"This is the eighth Q&A in a series exploring the current state of Open Access (OA). On this occasion the questions are answered by Peter Suber, de facto leader of the OA movement.

 Philosopher, jurist, and one-time stand-up comic, Peter Suber was one of the small group of people invited by the Soros Foundation to the Budapest Open Access Initiative (BOAI) meeting held in Hungary in 2001. It was in Budapest that the term Open Access was chosen, and a definition of OA agreed.  And it was Suber who drafted that definition, doing so with words that still stir, inspire, and motivate OA advocates everywhere. It was also Suber who chose to make the biggest sacrifice for the cause. In 2003 he gave up his position as a tenured full professor to become a full-time advocate for the movement, swapping secure employment for a series of uncertain, short-term grants."
more...
No comment yet.
Scooped by RepoSupportProject
Scoop.it!

Green OA Embargoes: Just a Publisher Tactic for Delaying the Optimal and Inevitable - Open Access Archivangelism

Green OA Embargoes: Just a Publisher Tactic for Delaying the Optimal and Inevitable - Open Access Archivangelism | Open Access News from the RSP team | Scoop.it

"Bravo to Danny Kingsley for her invaluable antipodean OA advocacy!

I think Danny is spot-on in all the points she makes, so these are just a few supplementary remarks:

1. The publishing industry is using Green OA embargoes and lobbying to try to hold OA hostage to its current inflated revenue streams as long as possible-- by forcing the research community to pay for over-priced, double-paid (and double-dipped, if hybrid) Fools Gold if it wants to have OA at all.

It's time for the research community to stop stating that it will stop mandating and providing Green OA if there's ever any evidence that it will cause subscription cancelations. Of course Green OA will cause cancelations, eventually; and so it should.

Green OA will not only provide 100% OA but it will also force publishers to phase out obsolete products and services and their costs, by offloading all access-provision and archiving onto the worldwide nework of Green OA repositories.

Once subscriptions are made unsustainable by mandatory Green OA, journals will downsize and convert to post-Green Fair-Gold, in place of today's over-priced, double-paid (and double-dipped, if hybrid) Fools-Gold."

more...
No comment yet.
Scooped by RepoSupportProject
Scoop.it!

Advocating for Open Access ~ libfocus - Irish library blog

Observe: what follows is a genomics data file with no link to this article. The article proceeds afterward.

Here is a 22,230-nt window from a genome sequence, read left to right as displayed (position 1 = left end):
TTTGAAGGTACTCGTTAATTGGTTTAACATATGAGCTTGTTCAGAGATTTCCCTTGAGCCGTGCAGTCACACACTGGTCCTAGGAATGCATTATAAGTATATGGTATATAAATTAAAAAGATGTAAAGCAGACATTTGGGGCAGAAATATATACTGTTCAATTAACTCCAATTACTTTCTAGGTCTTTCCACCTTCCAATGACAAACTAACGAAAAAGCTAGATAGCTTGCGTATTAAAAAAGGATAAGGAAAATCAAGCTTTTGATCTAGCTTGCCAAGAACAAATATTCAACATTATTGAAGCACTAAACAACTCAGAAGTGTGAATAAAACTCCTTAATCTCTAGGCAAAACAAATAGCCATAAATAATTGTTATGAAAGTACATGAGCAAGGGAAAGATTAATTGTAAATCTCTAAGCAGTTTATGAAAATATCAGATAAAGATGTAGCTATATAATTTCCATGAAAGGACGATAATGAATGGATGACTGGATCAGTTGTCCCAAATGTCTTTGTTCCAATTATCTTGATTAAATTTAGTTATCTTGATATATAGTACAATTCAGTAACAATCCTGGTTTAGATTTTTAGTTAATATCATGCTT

Advocating for Open Access ~ libfocus - Irish library blog | Open Access News from the RSP team | Scoop.it

"While some librarians are for- and some librarians are against- open access, I sit in the former camp. I am not going to preach about the benefits of OA, which are well documented, I’m just going to state that for me and others, including governments, the debate on OA is over. It is an inevitable progression of scholarly communication in the digital information age. Furthermore, it is an important evolution of science & knowledge. How we implement OA via Gold or Green is however worthy of discussion. It will be interesting to see how the UK fairs out in this regard, especially when most other English speaking countries and areas are going the Green route (USA, Ireland, Australia, EU).

 When advocating for OA I find it is useful to start with policy and it’s important to keep up to date with this area as it is evolving. For a good global overview on OA policies please see this Canadian overview and this Australian overview. The next challenge is infrastructure and the EU has been stepping up progress in this regard, by providing a dedicated site with resources for Repository Managers, Researchers & Project Co-Coordinators on OpenAire. In some EU countries (Denmark, Bulgaria, Croatia, Finland, Germany, Hungary, Iceland, Ireland, Italy, Lithuania, Netherlands, Norway, Romania, Slovakia, Spain, Sweden, Turkey, UK) national open access groups have formed to look at policy and its implementation particularly with regard to Horizon 2020 funded projects across European countries."

more...
No comment yet.
Scooped by RepoSupportProject
Scoop.it!

Does mandatory policy help Open Access? | Open Science

Does mandatory policy help Open Access? | Open Science | Open Access News from the RSP team | Scoop.it

"How to disseminate Open Access? How to convince scholars, universities and research institutions that OA may help in the development of science? These questions are a never-ending topic of discussion in the scientific community. There are also many answers to these questions, and one of them is a mandatory OA policy for scientists, established by a government or university. However, the question is: does it really work?

The mandatory policy for OA has its supporters and opponents and this division can be observed pretty well during the discussions on the new regulations in the UK. The opponents may say that new rules favor one type of OA and marginalize the other (Gold vs. Green), that the objectivity and freedom of scientific research may be compromised, that freedom of choice is being limited, or that those who control funding will have undue influence on what is being published and where.

Many of these arguments may, or indeed touch upon the real threats that may arise with the introduction of top-down rules for OA. Unfortunately, there is always a shortage of funds for science, research and publishing. Each institution introducing rules concerning OA, whether it is a university or government, will take into account the financial factor and try to choose the best compromise. Of course, you can always argue whether the solution actually supports OA and scientists or not."